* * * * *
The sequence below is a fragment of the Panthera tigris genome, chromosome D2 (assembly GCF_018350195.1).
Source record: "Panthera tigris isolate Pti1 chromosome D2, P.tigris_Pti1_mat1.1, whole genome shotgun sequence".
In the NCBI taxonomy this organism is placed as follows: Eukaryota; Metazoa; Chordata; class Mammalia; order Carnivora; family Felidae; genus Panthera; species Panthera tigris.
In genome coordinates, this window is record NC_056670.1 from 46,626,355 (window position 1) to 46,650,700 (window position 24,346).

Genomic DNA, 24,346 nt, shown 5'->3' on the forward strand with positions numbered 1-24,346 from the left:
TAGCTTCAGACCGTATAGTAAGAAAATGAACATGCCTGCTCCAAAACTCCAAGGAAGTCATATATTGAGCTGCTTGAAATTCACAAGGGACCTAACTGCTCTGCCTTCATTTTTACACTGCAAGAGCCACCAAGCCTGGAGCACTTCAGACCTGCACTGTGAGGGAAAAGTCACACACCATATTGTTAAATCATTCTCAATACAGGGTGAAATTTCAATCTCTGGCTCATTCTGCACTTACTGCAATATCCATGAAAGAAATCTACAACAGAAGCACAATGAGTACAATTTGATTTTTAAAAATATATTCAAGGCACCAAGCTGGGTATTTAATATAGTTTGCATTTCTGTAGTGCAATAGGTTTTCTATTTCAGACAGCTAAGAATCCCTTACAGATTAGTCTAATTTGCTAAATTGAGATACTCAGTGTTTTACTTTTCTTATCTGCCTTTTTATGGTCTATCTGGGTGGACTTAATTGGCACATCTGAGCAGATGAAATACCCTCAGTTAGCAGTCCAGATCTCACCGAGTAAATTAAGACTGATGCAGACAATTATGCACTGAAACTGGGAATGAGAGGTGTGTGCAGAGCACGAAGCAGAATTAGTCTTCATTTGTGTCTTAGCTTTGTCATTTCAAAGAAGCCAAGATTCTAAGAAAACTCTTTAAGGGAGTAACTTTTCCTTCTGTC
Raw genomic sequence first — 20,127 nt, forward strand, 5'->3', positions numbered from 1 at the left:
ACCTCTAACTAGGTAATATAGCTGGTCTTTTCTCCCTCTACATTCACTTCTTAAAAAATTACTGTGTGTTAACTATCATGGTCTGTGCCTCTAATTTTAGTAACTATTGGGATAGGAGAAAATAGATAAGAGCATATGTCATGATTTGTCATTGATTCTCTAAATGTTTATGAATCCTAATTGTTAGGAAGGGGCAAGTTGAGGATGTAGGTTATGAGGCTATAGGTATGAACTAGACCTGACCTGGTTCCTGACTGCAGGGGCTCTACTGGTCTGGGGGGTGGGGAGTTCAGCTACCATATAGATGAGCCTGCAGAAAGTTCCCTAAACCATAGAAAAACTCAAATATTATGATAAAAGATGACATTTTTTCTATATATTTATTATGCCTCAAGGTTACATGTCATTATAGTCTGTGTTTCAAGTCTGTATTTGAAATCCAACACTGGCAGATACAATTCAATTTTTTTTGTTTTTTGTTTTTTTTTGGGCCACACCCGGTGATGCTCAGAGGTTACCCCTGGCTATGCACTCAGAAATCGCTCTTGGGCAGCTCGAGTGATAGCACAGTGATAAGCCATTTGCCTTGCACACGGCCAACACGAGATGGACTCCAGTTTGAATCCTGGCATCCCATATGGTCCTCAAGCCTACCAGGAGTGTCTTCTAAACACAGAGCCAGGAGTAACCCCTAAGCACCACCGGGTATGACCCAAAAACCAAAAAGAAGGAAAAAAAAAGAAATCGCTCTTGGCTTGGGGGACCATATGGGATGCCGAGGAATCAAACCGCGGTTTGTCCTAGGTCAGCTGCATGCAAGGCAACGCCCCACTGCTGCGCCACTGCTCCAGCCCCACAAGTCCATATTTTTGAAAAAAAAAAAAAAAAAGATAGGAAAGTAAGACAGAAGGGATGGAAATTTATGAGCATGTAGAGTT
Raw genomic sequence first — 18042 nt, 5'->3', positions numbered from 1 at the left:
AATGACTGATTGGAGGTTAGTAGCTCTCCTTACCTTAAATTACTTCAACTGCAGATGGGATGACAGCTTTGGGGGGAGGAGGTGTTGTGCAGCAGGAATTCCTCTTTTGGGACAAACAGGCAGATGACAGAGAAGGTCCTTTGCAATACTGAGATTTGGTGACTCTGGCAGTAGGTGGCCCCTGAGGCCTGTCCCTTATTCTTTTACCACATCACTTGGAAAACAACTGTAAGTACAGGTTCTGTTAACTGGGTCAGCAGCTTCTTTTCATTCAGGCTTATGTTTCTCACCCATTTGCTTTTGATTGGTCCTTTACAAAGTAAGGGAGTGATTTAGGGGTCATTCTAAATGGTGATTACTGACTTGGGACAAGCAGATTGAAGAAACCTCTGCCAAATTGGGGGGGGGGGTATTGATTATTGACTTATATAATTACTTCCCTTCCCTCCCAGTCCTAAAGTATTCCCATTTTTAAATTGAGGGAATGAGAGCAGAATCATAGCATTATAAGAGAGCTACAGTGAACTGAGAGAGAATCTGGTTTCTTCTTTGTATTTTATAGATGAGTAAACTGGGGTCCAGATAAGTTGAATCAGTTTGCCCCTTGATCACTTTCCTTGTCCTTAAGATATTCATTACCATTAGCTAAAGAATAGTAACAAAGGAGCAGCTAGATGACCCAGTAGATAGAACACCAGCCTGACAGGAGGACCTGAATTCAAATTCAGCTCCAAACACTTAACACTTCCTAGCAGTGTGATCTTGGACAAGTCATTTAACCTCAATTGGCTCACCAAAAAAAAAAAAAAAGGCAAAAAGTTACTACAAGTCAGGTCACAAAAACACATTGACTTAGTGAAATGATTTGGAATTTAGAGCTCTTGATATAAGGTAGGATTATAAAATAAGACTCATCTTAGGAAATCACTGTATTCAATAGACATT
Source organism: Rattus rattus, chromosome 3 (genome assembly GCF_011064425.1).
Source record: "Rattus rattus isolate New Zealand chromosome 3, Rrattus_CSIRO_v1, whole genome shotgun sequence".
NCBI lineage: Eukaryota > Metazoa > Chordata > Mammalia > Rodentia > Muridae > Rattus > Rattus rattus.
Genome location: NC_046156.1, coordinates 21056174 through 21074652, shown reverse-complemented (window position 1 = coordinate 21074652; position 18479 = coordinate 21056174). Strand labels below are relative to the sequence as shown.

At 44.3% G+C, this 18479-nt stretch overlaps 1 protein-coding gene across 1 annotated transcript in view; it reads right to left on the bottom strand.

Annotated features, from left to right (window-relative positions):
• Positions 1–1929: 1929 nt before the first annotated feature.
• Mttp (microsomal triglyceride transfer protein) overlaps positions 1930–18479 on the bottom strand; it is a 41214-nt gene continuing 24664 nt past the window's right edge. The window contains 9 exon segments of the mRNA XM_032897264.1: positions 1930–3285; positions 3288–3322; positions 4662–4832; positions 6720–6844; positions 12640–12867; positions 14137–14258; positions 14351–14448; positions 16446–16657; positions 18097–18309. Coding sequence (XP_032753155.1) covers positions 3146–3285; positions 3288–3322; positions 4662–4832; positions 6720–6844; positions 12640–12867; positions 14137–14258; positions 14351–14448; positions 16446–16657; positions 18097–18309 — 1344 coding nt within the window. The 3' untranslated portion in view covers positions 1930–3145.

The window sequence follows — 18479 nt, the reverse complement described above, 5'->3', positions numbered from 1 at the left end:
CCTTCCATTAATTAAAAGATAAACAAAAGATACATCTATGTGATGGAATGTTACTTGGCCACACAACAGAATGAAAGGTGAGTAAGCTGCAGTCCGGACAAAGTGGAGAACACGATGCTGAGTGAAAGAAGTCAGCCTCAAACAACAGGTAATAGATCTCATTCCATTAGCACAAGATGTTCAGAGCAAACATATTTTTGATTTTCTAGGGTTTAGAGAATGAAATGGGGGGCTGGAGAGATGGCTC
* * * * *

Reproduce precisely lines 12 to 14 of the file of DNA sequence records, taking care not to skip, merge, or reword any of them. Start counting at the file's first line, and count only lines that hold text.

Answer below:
Source record: "Rattus rattus isolate New Zealand chromosome 3, Rrattus_CSIRO_v1, whole genome shotgun sequence".
NCBI lineage: Eukaryota > Metazoa > Chordata > Mammalia > Rodentia > Muridae > Rattus > Rattus rattus.
Genome location: NC_046156.1, coordinates 21056174 through 21074652, shown reverse-complemented (window position 1 = coordinate 21074652; position 18479 = coordinate 21056174). Strand labels below are relative to the sequence as shown.